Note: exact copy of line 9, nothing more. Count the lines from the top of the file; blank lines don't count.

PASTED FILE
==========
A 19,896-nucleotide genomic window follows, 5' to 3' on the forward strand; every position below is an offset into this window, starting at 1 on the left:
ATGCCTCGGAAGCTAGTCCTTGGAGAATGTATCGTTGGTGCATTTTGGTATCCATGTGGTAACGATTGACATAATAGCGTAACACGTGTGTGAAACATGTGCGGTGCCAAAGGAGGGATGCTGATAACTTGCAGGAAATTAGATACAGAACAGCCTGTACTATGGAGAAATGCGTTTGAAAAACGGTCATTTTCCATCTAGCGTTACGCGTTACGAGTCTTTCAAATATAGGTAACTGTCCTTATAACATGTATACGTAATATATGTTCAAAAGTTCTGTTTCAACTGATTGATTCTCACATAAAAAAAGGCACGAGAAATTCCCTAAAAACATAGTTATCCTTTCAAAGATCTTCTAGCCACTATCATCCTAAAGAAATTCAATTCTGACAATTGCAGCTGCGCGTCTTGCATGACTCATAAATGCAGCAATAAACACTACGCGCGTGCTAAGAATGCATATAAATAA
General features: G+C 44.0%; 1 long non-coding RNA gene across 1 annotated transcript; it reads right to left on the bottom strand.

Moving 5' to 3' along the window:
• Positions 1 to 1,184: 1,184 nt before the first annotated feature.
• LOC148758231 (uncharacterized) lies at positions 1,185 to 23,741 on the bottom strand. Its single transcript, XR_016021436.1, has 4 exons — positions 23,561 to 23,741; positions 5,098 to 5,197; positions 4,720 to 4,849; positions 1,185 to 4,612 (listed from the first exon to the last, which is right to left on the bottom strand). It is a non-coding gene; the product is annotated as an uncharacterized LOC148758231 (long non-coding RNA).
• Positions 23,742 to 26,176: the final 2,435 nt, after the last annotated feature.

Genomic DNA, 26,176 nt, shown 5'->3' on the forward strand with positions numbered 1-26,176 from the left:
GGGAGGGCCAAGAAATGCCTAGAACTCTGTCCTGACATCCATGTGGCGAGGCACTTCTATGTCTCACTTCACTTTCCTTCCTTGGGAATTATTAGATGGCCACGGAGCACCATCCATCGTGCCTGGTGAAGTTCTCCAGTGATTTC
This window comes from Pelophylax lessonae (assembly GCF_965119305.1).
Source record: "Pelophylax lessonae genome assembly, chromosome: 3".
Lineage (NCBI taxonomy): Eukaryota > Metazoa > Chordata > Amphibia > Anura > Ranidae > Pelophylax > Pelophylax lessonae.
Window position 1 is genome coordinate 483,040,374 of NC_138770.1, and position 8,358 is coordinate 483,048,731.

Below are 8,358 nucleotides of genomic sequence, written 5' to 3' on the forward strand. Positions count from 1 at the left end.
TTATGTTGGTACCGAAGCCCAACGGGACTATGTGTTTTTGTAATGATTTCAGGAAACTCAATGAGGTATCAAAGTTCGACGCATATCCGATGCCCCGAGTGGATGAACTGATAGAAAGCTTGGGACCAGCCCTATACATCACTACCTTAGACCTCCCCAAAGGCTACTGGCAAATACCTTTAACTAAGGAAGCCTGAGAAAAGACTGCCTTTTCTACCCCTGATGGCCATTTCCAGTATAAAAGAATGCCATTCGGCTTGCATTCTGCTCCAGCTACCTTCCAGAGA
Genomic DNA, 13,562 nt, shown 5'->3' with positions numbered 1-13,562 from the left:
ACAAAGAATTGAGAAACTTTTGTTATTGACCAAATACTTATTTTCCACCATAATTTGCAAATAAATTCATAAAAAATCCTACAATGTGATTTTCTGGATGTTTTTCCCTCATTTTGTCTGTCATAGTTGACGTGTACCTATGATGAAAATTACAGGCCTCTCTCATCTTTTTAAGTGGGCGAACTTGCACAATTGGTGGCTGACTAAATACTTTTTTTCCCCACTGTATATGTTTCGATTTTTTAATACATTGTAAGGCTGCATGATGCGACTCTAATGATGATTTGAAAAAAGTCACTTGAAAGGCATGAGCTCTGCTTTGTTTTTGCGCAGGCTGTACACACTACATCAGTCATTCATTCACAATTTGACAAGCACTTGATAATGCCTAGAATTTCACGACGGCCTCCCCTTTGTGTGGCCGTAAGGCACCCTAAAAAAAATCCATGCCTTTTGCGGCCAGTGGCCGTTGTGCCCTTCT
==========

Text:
GGGAGGGCCAAGAAATGCCTAGAACTCTGTCCTGACATCCATGTGGCGAGGCACTTCTATGTCTCACTTCACTTTCCTTCCTTGGGAATTATTAGATGGCCACGGAGCACCATCCATCGTGCCTGGTGAAGTTCTCCAGTGATTTC